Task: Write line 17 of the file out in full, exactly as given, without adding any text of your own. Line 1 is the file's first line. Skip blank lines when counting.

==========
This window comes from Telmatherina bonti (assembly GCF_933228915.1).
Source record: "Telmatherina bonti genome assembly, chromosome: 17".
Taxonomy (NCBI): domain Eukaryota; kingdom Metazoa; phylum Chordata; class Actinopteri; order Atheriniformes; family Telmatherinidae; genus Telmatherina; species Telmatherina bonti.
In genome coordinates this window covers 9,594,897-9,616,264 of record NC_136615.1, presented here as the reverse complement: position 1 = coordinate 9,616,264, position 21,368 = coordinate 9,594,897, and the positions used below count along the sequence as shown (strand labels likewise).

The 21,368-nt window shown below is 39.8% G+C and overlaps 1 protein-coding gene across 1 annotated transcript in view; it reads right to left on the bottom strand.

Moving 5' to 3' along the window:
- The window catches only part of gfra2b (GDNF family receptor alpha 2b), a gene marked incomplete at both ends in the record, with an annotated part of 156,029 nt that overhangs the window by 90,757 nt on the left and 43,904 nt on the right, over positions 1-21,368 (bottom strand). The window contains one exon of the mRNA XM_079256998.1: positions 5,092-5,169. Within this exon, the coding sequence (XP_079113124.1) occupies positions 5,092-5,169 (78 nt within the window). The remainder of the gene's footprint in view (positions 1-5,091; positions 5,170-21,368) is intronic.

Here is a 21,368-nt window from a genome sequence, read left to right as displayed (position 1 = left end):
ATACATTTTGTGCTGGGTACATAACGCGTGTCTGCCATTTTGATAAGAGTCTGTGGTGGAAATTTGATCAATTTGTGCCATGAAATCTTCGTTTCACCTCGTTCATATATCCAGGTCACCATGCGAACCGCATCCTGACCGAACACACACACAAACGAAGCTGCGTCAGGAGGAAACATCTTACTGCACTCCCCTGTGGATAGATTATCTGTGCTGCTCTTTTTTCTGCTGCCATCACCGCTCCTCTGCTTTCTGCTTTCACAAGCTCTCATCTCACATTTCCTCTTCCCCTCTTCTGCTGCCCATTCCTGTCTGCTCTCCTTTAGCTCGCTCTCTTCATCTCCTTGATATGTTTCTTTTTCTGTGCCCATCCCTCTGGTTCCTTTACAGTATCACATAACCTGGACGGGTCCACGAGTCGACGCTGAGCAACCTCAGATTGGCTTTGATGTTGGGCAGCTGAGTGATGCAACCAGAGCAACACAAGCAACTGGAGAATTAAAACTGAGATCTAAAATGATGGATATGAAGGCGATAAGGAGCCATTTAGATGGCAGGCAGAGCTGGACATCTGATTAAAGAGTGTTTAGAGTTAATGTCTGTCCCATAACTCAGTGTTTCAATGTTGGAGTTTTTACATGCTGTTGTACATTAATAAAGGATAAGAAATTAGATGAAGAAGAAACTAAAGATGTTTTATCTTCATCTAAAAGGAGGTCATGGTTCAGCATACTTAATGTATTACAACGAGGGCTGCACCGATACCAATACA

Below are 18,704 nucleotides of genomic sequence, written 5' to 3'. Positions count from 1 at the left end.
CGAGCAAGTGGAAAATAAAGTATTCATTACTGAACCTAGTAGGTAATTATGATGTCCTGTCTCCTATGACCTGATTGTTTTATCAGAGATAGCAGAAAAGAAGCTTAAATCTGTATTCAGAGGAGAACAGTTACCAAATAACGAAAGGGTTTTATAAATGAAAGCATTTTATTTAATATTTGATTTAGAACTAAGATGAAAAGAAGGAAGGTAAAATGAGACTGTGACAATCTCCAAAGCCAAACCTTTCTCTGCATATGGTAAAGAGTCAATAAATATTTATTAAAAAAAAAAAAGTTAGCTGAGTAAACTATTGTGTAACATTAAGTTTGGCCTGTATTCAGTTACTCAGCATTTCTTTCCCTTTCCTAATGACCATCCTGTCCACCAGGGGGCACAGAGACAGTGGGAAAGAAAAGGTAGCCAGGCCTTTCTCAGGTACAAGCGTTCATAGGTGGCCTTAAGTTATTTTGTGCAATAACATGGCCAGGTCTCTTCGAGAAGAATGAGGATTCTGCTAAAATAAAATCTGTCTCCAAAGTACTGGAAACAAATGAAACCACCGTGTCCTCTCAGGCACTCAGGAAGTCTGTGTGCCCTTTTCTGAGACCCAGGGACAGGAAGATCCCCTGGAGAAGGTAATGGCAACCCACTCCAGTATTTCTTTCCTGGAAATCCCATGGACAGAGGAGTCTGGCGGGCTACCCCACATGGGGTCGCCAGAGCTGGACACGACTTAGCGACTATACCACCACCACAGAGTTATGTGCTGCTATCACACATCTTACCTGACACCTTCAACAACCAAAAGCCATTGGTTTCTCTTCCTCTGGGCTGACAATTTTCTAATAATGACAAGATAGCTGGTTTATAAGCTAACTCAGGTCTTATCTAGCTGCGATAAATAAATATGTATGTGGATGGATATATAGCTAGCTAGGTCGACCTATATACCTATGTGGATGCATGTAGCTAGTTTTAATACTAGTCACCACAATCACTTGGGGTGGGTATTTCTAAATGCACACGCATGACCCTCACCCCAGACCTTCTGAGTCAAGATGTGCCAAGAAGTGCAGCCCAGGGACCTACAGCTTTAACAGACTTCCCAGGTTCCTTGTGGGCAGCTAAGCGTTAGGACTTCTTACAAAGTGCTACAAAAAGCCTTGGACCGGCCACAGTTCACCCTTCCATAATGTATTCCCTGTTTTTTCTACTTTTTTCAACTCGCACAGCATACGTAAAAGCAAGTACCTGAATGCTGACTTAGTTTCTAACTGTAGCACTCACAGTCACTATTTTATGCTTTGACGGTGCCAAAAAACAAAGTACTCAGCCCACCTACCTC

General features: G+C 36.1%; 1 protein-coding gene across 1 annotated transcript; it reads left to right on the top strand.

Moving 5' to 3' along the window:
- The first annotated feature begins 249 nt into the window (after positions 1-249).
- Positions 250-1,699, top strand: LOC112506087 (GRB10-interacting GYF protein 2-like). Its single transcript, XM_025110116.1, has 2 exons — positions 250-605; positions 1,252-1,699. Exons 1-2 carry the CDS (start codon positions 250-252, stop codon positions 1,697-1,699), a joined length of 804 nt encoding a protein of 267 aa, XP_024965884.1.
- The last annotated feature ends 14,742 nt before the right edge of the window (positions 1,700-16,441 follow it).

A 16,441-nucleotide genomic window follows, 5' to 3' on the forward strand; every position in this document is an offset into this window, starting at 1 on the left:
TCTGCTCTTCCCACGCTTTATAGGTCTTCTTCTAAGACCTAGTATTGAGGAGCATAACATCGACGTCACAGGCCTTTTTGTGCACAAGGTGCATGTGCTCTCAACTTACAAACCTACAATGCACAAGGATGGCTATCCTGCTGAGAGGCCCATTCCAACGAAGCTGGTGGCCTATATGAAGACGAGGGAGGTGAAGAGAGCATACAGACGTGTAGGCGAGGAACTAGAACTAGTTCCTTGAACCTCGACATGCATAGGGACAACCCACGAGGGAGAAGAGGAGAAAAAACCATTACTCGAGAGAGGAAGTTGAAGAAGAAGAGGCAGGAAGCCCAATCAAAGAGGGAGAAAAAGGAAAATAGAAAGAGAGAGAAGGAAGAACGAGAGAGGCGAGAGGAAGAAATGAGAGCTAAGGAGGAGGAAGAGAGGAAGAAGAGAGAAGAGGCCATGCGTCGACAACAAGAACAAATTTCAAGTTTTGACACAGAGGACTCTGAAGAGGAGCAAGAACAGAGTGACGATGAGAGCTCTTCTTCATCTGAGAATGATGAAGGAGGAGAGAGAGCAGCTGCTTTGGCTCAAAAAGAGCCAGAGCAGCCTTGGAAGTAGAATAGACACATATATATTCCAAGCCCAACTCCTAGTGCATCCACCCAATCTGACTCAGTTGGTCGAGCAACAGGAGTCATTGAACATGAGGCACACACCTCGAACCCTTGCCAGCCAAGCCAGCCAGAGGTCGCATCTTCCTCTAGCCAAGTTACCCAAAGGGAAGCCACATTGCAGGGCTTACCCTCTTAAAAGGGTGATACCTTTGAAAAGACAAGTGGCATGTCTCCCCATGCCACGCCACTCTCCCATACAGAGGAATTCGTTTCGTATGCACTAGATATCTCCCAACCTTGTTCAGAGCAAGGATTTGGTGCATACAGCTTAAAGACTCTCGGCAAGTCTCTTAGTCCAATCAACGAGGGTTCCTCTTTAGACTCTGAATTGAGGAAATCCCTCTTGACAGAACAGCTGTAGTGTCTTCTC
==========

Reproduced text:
A 16,441-nucleotide genomic window follows, 5' to 3' on the forward strand; every position in this document is an offset into this window, starting at 1 on the left: